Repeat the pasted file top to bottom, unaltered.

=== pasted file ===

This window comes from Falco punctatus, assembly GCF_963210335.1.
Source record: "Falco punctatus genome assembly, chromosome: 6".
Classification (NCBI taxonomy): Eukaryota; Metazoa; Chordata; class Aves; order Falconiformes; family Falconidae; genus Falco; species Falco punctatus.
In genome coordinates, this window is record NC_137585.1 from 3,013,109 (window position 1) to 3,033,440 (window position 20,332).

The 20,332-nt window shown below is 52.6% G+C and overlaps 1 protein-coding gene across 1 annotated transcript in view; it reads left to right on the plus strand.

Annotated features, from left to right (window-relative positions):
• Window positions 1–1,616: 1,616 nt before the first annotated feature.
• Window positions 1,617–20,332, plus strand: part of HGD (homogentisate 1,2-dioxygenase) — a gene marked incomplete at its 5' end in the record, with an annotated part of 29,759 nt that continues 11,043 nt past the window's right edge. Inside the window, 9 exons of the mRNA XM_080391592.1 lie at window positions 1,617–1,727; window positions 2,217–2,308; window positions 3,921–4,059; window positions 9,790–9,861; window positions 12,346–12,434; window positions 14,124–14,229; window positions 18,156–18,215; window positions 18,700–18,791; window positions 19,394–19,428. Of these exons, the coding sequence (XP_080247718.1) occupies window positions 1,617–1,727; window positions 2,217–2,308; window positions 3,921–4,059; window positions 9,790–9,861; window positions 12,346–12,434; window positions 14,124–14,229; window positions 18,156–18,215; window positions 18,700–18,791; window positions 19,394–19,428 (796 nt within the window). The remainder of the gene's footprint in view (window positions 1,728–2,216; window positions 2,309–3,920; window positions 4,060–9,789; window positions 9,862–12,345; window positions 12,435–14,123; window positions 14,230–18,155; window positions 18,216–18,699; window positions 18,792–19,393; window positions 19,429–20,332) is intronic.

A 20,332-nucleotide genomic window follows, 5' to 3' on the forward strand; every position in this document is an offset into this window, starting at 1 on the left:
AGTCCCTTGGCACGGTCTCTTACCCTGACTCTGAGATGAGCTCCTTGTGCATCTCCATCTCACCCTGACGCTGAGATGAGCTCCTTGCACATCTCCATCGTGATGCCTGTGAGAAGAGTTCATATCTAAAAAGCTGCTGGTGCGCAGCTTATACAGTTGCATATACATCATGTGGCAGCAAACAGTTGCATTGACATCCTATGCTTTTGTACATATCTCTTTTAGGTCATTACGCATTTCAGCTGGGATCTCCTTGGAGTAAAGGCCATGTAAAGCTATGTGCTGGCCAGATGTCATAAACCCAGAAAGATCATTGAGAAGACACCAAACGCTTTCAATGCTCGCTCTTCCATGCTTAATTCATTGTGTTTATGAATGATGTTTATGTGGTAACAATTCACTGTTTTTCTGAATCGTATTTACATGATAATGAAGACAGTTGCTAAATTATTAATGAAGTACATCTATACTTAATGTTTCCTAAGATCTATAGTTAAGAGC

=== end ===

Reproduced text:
This window comes from Falco punctatus, assembly GCF_963210335.1.
Source record: "Falco punctatus genome assembly, chromosome: 6".
Classification (NCBI taxonomy): Eukaryota; Metazoa; Chordata; class Aves; order Falconiformes; family Falconidae; genus Falco; species Falco punctatus.
In genome coordinates, this window is record NC_137585.1 from 3,013,109 (window position 1) to 3,033,440 (window position 20,332).

The 20,332-nt window shown below is 52.6% G+C and overlaps 1 protein-coding gene across 1 annotated transcript in view; it reads left to right on the plus strand.

Annotated features, from left to right (window-relative positions):
• Window positions 1–1,616: 1,616 nt before the first annotated feature.
• Window positions 1,617–20,332, plus strand: part of HGD (homogentisate 1,2-dioxygenase) — a gene marked incomplete at its 5' end in the record, with an annotated part of 29,759 nt that continues 11,043 nt past the window's right edge. Inside the window, 9 exons of the mRNA XM_080391592.1 lie at window positions 1,617–1,727; window positions 2,217–2,308; window positions 3,921–4,059; window positions 9,790–9,861; window positions 12,346–12,434; window positions 14,124–14,229; window positions 18,156–18,215; window positions 18,700–18,791; window positions 19,394–19,428. Of these exons, the coding sequence (XP_080247718.1) occupies window positions 1,617–1,727; window positions 2,217–2,308; window positions 3,921–4,059; window positions 9,790–9,861; window positions 12,346–12,434; window positions 14,124–14,229; window positions 18,156–18,215; window positions 18,700–18,791; window positions 19,394–19,428 (796 nt within the window). The remainder of the gene's footprint in view (window positions 1,728–2,216; window positions 2,309–3,920; window positions 4,060–9,789; window positions 9,862–12,345; window positions 12,435–14,123; window positions 14,230–18,155; window positions 18,216–18,699; window positions 18,792–19,393; window positions 19,429–20,332) is intronic.

A 20,332-nucleotide genomic window follows, 5' to 3' on the forward strand; every position in this document is an offset into this window, starting at 1 on the left:
AGTCCCTTGGCACGGTCTCTTACCCTGACTCTGAGATGAGCTCCTTGTGCATCTCCATCTCACCCTGACGCTGAGATGAGCTCCTTGCACATCTCCATCGTGATGCCTGTGAGAAGAGTTCATATCTAAAAAGCTGCTGGTGCGCAGCTTATACAGTTGCATATACATCATGTGGCAGCAAACAGTTGCATTGACATCCTATGCTTTTGTACATATCTCTTTTAGGTCATTACGCATTTCAGCTGGGATCTCCTTGGAGTAAAGGCCATGTAAAGCTATGTGCTGGCCAGATGTCATAAACCCAGAAAGATCATTGAGAAGACACCAAACGCTTTCAATGCTCGCTCTTCCATGCTTAATTCATTGTGTTTATGAATGATGTTTATGTGGTAACAATTCACTGTTTTTCTGAATCGTATTTACATGATAATGAAGACAGTTGCTAAATTATTAATGAAGTACATCTATACTTAATGTTTCCTAAGATCTATAGTTAAGAGC